Adventures in Japan: Asakusa, Monster Cats, and Geisha

The Shibuya scramble crossing

I’m a bit late with this update, but it’s been a very busy few weeks, as it always is in Tokyo. I’ve finished the last of the edits for Containment, which is now available for preorder on Amazon as well as through other fine booksellers! (And as a reminder, with the holidays coming up, now is a great time to pick up Sanctuary, which is at a very reasonable price, depending when you’re actually reading this post). With Containment out of the way, I’ve been hard at work on my next project. And of course there’s my actual day job: it’s report card season, and I’m up to my ears in that.

But I’ve still had lots of time to tour around Tokyo! The picture above is of the (in)famous Shibuya scramble, one of the busiest pedestrian crossings in Tokyo. From above, it looks super calm and peaceful. When you’re down in it, it’s less so. But somehow it still works out. Here’s what else I’ve been up to!


1. Halloween!

These cats are happy

A monster cat     Halloween turns out to be… kind of a thing in Japan. This was surprising to me because, in case I haven’t mentioned it, I have lived here before, and Halloween was barely observed. Whether it’s that a lot of time has passed or just that I used to live in a very rural area, things have changed: everyone here was super excited for the spooky holiday.

We kicked things off with something called the Bake Neko festival (literally, monster cats). People dressed up as cats and paraded around. Yes, that’s it. And it was a ton of fun, too. Some people even brought real cats to join in the festivities, much to my husband’s delight. There were also a lot of dogs, much to mine. Someone even dressed their dog up as a cat and paraded it through the streets. That person is my hero.



2. Geeky Fun

As usual, my husband and I have found lots of time to indulge our inner geeks. The picture on the left is of the Gundam statue in Odaiba. If you’re not familiar with this thing, the picture really doesn’t do it justice. It’s something like fifteen meters tall and really has to be seen to be believed. The picture on the right is my dessert from Eorzea Cafe in Akihabara, aka Geek Heaven. We don’t go there often because it’s ten bucks each just to get in the door, but you do get a free drink with your admission, and it’s a pretty fun place to check out. It’s a near exact replica of a cafe in Final Fantasy XIV, which I have not played nearly as much as my husband, but it has enough familiar stuff to keep me entertained, too. By the way, if you’re into Gundam and models and such, my husband has been assembling armored cats. Yes, you read that right. You can check it out here.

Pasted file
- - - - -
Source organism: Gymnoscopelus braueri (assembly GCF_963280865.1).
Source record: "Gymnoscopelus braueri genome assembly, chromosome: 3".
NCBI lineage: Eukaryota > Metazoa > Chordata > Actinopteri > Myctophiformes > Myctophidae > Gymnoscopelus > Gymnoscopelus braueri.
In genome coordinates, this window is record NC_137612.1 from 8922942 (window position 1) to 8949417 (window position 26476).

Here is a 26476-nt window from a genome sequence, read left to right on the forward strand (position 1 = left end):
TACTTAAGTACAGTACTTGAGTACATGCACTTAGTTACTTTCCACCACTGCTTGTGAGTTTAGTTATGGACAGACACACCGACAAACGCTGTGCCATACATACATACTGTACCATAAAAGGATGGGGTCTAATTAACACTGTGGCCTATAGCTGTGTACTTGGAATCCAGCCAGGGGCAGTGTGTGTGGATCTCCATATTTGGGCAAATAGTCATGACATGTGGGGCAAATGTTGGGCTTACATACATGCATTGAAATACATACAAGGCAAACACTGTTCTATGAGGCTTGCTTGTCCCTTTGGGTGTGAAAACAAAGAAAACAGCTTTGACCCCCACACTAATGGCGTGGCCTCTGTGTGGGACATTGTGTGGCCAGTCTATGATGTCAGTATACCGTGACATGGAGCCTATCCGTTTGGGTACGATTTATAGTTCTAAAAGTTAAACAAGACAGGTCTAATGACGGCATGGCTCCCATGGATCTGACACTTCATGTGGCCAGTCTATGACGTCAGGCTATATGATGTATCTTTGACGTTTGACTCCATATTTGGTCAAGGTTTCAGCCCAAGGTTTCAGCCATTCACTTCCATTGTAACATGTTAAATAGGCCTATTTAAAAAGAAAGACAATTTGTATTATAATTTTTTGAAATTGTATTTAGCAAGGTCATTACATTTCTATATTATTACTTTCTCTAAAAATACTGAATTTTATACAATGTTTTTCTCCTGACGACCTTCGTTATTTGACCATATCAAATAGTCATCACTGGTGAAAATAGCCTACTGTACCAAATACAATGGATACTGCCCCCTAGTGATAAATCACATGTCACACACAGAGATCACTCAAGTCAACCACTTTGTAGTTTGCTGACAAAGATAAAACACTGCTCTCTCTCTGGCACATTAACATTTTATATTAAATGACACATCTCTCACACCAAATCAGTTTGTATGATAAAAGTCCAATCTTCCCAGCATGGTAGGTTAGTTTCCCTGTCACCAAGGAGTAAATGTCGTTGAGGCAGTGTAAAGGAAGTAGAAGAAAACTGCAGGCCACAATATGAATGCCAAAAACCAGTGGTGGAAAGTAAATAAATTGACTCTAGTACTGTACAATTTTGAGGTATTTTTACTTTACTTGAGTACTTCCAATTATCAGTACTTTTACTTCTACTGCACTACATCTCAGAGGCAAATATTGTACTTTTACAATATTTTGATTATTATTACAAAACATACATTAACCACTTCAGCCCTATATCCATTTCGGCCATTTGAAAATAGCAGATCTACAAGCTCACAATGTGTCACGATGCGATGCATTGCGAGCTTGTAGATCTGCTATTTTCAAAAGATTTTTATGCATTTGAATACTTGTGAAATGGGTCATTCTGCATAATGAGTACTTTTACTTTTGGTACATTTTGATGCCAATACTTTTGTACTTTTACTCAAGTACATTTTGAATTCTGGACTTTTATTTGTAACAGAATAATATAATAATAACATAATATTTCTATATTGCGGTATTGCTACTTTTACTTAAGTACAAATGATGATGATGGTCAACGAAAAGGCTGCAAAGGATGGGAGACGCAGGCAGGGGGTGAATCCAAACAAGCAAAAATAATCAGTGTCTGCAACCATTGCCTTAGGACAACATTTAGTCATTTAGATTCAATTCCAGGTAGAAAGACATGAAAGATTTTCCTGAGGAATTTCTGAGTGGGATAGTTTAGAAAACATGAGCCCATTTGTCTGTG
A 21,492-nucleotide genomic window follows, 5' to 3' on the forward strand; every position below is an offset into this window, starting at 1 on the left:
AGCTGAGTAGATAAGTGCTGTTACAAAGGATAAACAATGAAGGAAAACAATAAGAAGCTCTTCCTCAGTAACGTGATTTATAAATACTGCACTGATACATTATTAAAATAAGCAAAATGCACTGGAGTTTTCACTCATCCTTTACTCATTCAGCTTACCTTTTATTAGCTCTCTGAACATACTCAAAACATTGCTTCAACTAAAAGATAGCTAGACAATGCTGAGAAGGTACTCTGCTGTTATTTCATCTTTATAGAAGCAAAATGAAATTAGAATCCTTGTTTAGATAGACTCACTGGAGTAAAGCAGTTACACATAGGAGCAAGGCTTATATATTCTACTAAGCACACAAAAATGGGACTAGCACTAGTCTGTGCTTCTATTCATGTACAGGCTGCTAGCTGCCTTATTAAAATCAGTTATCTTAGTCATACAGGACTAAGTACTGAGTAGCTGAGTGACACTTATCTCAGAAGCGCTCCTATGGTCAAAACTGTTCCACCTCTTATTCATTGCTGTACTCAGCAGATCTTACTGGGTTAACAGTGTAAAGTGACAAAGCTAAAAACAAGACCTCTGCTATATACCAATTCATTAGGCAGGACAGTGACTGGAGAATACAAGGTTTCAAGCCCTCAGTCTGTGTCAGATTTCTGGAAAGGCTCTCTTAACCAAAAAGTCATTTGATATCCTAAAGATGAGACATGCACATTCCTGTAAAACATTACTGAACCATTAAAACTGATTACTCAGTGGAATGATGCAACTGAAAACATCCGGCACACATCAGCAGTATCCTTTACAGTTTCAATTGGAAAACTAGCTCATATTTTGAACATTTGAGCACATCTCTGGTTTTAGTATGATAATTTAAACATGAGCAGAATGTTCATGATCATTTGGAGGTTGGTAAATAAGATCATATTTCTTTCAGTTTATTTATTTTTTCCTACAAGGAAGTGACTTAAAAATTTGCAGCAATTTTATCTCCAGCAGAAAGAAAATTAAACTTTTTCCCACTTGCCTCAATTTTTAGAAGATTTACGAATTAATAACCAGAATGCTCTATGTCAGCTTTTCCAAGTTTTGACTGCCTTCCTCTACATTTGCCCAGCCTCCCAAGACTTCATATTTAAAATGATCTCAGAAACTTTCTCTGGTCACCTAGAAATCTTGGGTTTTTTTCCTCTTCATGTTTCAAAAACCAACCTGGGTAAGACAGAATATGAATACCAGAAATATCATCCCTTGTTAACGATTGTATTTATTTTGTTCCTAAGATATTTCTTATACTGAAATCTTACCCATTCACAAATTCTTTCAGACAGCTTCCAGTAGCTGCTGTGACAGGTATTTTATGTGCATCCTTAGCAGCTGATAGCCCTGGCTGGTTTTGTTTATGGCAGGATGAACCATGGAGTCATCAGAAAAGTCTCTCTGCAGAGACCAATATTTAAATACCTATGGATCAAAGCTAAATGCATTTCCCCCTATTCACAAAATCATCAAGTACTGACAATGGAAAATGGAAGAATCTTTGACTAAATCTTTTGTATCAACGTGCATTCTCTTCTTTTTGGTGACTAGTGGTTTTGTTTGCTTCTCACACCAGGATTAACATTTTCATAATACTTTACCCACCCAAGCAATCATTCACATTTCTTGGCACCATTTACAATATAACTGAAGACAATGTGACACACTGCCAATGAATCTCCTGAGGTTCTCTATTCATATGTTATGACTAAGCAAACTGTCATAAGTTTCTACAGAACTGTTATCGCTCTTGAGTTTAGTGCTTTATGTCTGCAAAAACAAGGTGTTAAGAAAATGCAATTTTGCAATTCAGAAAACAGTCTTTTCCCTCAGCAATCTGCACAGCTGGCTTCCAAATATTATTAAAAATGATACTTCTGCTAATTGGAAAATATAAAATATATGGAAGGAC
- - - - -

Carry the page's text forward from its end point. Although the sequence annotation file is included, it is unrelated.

3. I am very cultured

 Contrary to what this blog might make you think, I don’t spend all my time in Tokyo running around looking for Attack on Titan merchandise and eating at geeky themed restaurants (although I did pick up a replica of Mikasa’s weapon the other day… er, scratch that). I’ve also been taking in some of the cooler cultural sights Tokyo has to offer, and one of the best places to find those is in the area called Asakusa. It’s home to Tokyo’s oldest temple and, while something of a tourist magnet, it also has a lot of fantastic cultural sights you won’t see anywhere else. A couple times year, some of the few remaining geisha in Japan put on a free dance performance in Asakusa with limited tickets, so last weekend we queued up early to make sure we got in. It was very worth it!


There are lots of other sights worth seeing in Asakusa, too. You’ll notice the famous Skytree tower behind the taiko festival. I’ve actually fulfilled a lifelong dream and started taking taiko lessons of my own. They’re difficult and expensive, but it’s so worth it. I can’t believe how much fun I’m having!



3. Don’t get tricked

This last bit is just some silly fun, but it was really

fun! Check out these shots from the Tokyo Trick Art Museum. We took probably a hundred photos there. It was just a goofy afternoon with some friends and our cameras, and it was well worth the fee to get in. We had a lot of fun setting up shots and coming up with ideas for how to interact with the artwork, and it was a cool experience just in terms of getting to be so hands on with something in a museum, where things are often very “Please don’t touch” (or because we’re in Japan, “Please don’t put your hands.”)

We’re only in November, so there’s lots more to come: more from Tokyo, more from Containment, and, I hope, more from my writing adventures. Sign up for my newsletter to make sure you don’t miss anything! Stay tuned and if you enjoyed this post, don’t forget to share!